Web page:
Editor’s note: I am pleased to have Ken Coffman and his partner-in-crime in this excellent blog, Jon Dutra, Principal Electrical Engineer, Microsoft.
Being an engineer is often like being a detective. Clues are studied. Data is collected. Deductions are, uh, deduced. Pipes are smoked. No, wait, that’s Sherlock Holmes.
In this case we have a circuit that worked well at one operating point, but reliably self-destructed at another operating point. The active load circuits were the same. The transistor power dissipation was the same. The engineer pulls out his hair and cries out to the heavens: ‘What is going on?’
In this circuit, we have a pair of parallel power transistors in a constant current load, with each FET dissipating 18W. One design delivers 18A with VDS at 1V with great reliability. The modified circuit delivers 1.5A with VDS at 12V. It lets the smoke out. The power dissipation in the FETs is the same, so the failure rate should be the same, right? Not so fast, Doctor Watson.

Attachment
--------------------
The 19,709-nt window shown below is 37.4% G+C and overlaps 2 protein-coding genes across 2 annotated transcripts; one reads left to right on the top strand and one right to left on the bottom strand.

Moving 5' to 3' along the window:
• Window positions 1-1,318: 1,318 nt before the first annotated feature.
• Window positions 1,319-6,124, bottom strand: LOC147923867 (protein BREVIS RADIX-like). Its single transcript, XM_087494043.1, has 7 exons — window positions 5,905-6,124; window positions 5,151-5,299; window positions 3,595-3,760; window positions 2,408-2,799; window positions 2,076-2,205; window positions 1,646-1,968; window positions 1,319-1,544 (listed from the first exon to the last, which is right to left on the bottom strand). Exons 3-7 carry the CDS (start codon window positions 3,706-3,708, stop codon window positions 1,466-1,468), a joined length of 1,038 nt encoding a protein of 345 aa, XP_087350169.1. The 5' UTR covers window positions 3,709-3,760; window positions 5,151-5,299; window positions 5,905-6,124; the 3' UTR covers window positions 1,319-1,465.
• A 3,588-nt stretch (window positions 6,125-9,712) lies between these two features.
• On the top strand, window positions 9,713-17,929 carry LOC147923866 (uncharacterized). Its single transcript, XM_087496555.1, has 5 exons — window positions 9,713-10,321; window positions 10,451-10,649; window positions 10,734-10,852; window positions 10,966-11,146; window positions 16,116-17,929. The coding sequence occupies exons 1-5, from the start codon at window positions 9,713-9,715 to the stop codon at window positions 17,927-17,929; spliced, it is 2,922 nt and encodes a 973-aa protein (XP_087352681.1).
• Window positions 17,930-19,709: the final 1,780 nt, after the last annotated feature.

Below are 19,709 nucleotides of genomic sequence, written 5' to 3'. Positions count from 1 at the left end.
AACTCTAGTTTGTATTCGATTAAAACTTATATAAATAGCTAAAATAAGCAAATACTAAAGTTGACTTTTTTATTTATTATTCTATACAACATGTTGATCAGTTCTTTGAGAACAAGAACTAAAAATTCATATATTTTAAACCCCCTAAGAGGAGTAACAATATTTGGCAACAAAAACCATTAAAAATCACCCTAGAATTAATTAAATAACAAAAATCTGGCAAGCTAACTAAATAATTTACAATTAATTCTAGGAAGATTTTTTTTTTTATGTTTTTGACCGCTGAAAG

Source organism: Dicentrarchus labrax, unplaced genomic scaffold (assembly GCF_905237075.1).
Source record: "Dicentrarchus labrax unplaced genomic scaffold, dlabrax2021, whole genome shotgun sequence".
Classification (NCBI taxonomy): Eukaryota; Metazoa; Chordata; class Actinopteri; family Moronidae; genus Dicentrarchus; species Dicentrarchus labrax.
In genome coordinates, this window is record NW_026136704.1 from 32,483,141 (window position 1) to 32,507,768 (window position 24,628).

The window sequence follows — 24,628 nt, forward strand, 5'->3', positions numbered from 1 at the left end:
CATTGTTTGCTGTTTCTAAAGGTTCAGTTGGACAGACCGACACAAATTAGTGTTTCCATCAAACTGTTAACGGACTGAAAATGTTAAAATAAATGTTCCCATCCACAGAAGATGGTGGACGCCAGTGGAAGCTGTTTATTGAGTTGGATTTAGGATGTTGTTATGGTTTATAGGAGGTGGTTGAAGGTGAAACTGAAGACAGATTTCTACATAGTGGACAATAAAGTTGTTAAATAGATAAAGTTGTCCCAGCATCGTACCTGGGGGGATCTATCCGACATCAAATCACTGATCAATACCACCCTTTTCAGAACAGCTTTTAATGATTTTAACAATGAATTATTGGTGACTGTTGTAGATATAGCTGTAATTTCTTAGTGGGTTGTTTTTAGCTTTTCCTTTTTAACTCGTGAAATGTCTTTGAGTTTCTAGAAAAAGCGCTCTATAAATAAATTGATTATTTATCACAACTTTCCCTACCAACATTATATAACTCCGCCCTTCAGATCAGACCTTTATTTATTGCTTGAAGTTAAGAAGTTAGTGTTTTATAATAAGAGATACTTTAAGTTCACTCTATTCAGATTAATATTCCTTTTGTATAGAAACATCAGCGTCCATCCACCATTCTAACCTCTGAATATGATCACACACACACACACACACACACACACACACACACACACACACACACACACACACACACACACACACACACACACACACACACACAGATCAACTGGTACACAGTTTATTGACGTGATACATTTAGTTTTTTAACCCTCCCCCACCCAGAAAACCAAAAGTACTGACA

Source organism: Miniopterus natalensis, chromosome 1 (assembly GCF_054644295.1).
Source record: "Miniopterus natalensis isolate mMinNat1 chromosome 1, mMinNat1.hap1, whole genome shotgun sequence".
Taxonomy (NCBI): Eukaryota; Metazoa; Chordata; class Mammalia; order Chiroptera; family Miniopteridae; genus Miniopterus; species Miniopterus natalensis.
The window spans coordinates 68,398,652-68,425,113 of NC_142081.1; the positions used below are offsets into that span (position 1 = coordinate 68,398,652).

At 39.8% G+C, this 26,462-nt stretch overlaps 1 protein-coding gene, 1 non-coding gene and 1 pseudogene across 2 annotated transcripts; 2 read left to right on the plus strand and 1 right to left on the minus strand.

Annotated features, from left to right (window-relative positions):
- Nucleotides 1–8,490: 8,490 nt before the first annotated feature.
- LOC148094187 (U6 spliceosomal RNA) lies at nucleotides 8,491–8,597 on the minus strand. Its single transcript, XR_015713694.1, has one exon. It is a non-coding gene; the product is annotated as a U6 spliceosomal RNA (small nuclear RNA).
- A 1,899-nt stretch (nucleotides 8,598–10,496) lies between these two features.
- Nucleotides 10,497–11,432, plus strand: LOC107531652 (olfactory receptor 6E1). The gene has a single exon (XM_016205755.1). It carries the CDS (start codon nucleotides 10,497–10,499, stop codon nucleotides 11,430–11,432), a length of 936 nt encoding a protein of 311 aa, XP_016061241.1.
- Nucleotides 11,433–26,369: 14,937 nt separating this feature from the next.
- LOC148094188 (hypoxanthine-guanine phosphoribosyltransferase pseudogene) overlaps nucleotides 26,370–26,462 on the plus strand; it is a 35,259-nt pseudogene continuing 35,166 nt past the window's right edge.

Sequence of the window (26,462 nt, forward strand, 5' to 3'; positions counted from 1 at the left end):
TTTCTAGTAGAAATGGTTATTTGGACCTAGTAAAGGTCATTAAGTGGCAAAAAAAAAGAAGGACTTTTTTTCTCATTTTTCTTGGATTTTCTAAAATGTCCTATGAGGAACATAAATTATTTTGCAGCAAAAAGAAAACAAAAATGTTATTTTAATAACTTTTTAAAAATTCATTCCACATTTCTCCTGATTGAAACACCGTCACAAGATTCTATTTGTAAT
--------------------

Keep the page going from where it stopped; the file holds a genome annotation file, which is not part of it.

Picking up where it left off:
Generally speaking, Safe Operating Area (SOA) is a poorly understood parameter. If you don’t believe us, ask your FET supplier to explain how the SOA test is performed and what the results mean in a typical design. Good luck with that.
From the FET datasheet (because we’re serious professionals, we won’t mention the vendor—wait, yes we will, it’s ST and the part number is STP27N3LH5), we see the SOA chart below with the two operating points marked with stars. Basically, what we’re saying is the green star works and the red star fails. Both stars are in the “safe” area and you’d be forgiven in thinking the red star should represent a more robust operating point. Take a minute to study the SOA plot while studiously trying to ignore the typo. What’s a Sinlge pulse? But, let’s not digress.
STP27N3LH5 SOA Plot
For this part, ST does not show the DC test result. Why is that? Is it because the DC performance was outstanding and they did not want to brag? Maybe. Maybe not, but here we are, digressing again.